Athletic development specialists dedicated to the art and science of excellence in movement

"Do you eat seven days per week?" An Evening with Legendary Coach Dr. Joe Vigil, Ph.D.

Cross country season is in now in full swing!  What better time to look back to a presentation I attended last year with the legendary coach Dr. Joe Vigil, who is now a fellow Southern Arizona resident.   Arguably the greatest cross country coach of all time, Dr. Vigil’s Adams State teams dominated NAIA and NCAA Division II running for many years, highlighted by a “perfect” score at the 1992 NCAA Division II National Championship meet.  After leaving his position at Adams State, Dr. Vigil spearheaded Team USA Mammoth Lakes that helped bring USA Marathoning back to international prominence with 2004 medals from Deena Kastor and Meb Keflezghi.  I was fortunate to first meet Dr. Vigil in San Diego after he had driven his “kids” up from the Olympic Training Center in Chula Vista to do a run on the beautiful Rancho Santa Fe trails.  This talk was probably one of the best I have ever attended.  I won’t recap any of the technical or scientific elements since you can gather most of that information from his book or from articles.  Plus, my summary of his own summary of himself would inevitably omit some crucial details.

-Success = Having (i.e. money, awards, other tangible items); Excellence = Being (i.e. your values and how you live your life). Always strive for EXCELLENCE, rather than SUCCESS, because excellence involves how you go about living your life on a daily basis.

-While coaching in Alamosa (population of 14,000) at Adams State, he started a housewives running club for runners of all abilities meeting every day at either 10am or 6pm under the supervision of his college team. The club soon grew to 475 members. Even with this novice group he enforced a zero tolerance “Miss practice and you’re out of the club” policy, with obvious exceptions for severe illness, injury or family emergency.  And guess what happened? With the strict requirement of every day consistency, runners were extra careful to take measures in their daily lives to minimize injury and illness.  The result was that injury and illness were kept to a bare minimum even with a group of mostly novices. 

-His philosophy with his elites at training camps was that if you get sick it is your own fault. Why? The team provides a perfect environment for training, so if you are sick it means you aren’t properly taking care of the non-running details required to stay healthy. Obviously this unforgiving attitude won’t work for people who live in the real world exposed to all the crap out there, but we could all improve in this area if we hold ourselves to a higher standard of recovery.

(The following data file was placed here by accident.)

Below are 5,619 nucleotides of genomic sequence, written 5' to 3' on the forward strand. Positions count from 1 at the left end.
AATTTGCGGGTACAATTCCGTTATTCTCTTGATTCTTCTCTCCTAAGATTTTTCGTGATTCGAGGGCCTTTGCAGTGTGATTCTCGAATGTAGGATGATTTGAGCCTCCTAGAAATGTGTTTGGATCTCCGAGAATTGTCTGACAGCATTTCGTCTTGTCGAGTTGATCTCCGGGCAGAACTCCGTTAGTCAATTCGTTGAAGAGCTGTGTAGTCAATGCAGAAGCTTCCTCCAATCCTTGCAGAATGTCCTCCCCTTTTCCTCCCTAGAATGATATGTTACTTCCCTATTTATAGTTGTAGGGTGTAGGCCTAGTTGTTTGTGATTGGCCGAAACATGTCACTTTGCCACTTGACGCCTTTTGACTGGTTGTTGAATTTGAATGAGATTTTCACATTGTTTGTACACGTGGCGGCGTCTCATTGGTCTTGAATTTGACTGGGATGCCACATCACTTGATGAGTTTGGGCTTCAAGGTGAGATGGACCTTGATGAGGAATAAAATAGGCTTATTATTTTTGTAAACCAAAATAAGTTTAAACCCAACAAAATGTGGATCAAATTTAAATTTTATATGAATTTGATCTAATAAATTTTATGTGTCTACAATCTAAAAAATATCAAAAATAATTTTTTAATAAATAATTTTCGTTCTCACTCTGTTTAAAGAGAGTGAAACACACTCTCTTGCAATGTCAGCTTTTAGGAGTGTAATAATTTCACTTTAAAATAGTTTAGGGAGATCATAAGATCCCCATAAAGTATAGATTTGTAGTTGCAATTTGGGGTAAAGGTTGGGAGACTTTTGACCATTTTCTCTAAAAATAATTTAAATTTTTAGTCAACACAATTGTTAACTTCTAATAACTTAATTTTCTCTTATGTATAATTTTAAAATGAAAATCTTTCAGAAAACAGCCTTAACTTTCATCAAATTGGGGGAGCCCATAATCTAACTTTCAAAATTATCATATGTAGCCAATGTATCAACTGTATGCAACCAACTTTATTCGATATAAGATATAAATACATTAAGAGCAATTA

-Always train no matter how bad the weather. Example workout: Pat Porter before winning one of his many USA XC Nationals ran 7 x mile (3 min recovery) on grass in 4:16 in 23 below zero weather. What was important about this workout was not some kind of macho heroism in braving the cold, but rather the businesslike approach for handling the workout.  Porter was calloused to the conditions from dealing with such weather regularly.  As such, on race day he was able to just go out and take care of business.

-Unnecessary to take time off. Time off = Deconditioning.  We were literally “born to run.”  Dr. Vigil made repeated emphasis to the evolutionary basis behind our genetic predisposition to physical activity.  We are the most adaptable creatures on earth.  Only physical limitations are those we put on ourselves by choosing to be inactive.

-Question from a high school coach: Should you train 7 days per week? Vigil’s reply: “Do you eat 7 days per week? You can live longer without food than without oxygen, so you better not skip your aerobic exercise. If you take one day off per week, that is 52 days off per year.” By extension, over a decade that is more than 500 days of missed training.

-Top sprint coach Brooks Johnson recently sent a couple of 400m guys to train with Dr. Vigil’s Team USA distance group at Mammoth Lakes for three weeks.  These guys were national class talent, but were missing the stamina to be competitive through multiple heats on the international level.  Coach Brooks has always been SPEED guy, even when coaching distance runners at Stanford, so it says a lot that he would incorporate such an intensive distance element for his sprinters.  Dr. Vigil tested their anaerobic threshold to be 6:11 pace upon arrival.  Three weeks later after extensive distance running, they ran completed a 3 mile tempo run at 6:00 pace.  Deena Kastor escorted them for this tempo run, and then hopped right into her regularly scheduled 10 mile tempo run at 5:xx pace. Seeing this level of workload made a profound impression upon the sprinters who could not believe that such volume was even possible. 


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